A veteran journalist and news manager told BYU communications students Thursday that the newspaper is not necessarily in danger of extinction, despite the rapidly changing reporting landscape.
Paul Steinle, who spent 13 months visiting newspapers in each of the 50 states to identify common threads that hold the industry together, explained that the shift towards online and multimedia journalism is simply a paradigm shift that media have seen several times before.
“It is over simplistic to think that just because (the newspaper) has changed, it’s going to die,” Steinle said. “We all knew that radio was certainly going to die when television came around, but did it? Media doesn’t work like that.”
Steinle’s cross-country journey logged 31,000 miles on his car as he searched for a common purpose among journalists and editors of traditional newspapers. He estimates he interviewed 110 media professionals at length, and their motivations and journeys differed widely. So, too, did their audience’s expectations of them.
In the digital era, “many people do not understand who journalists are and what motivates them,” Steinle said. “The public at large needs more information education.”
Since 1995, Steinle said, traditional newspapers have become fewer and farther between. Craigslist has sapped classified advertising, and internet websites have siphoned display advertising. Print circulations and salaried reporting jobs have each fallen 40 percent, and profits have fallen as much as 25 percent.
The digitized 21st century has brought what Steinle calls “transformational newspapers:” internet-enabled, interactive, multi-platform information services that deliver news at all hours. Rather than being a death sentence for print journalism, though, this change offers a number of opportunities.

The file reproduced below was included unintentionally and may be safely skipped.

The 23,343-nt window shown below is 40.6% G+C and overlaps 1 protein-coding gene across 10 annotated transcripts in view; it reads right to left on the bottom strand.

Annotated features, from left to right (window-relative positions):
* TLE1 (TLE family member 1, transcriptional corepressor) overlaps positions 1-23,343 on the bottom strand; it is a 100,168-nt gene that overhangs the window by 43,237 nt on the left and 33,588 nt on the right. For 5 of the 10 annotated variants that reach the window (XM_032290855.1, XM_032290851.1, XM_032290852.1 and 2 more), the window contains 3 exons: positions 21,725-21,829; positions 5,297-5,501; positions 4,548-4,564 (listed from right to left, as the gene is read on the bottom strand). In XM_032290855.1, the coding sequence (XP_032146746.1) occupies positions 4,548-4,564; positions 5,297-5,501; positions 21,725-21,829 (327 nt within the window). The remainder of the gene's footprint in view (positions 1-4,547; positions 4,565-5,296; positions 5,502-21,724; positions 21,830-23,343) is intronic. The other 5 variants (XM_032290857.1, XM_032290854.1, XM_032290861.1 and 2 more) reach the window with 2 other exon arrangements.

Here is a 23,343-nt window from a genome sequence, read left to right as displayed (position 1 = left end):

“Audience reach has expanded. The depth of coverage has expanded with the internet. And we have incremental revenues with pay walls, video ad sales, online ads, and direct sales,” Steinle said. “Reliable news is not going away.”
Although print circulation has declined, Steinle said, there is no reason to suppose that the readership will continue to fall.
“Circulation has leveled off,” he explained. “It’s not precipitous. No business is.”
One mystery that remains to be seen for the future of journalism of how highly a code of ethics will be valued by audiences of digital media.
“We know what the newspaper is,” Steinle said. “If you go to the Deseret News and ask them for their code of ethics, they could show it to you. Whereas with Gizmodo, if you ask them for their code of ethics, they would look at you like, ‘what’s that?’”
The digital world, he added, is a live-tweeting playground that is leaving the public unsure of whether the information they consume is valid.
“People need to realize that the information on the internet is only as good as the effort and research that went into it,” Steinle said. “Even The New York Times posts corrections for practically all of its stories. What about every guy on the street corner posting content from his iPhone?”
Steinle’s interviews with newspapers in each of the 50 states can be viewed on his organization’s website: http://whoneedsnewspapers.org.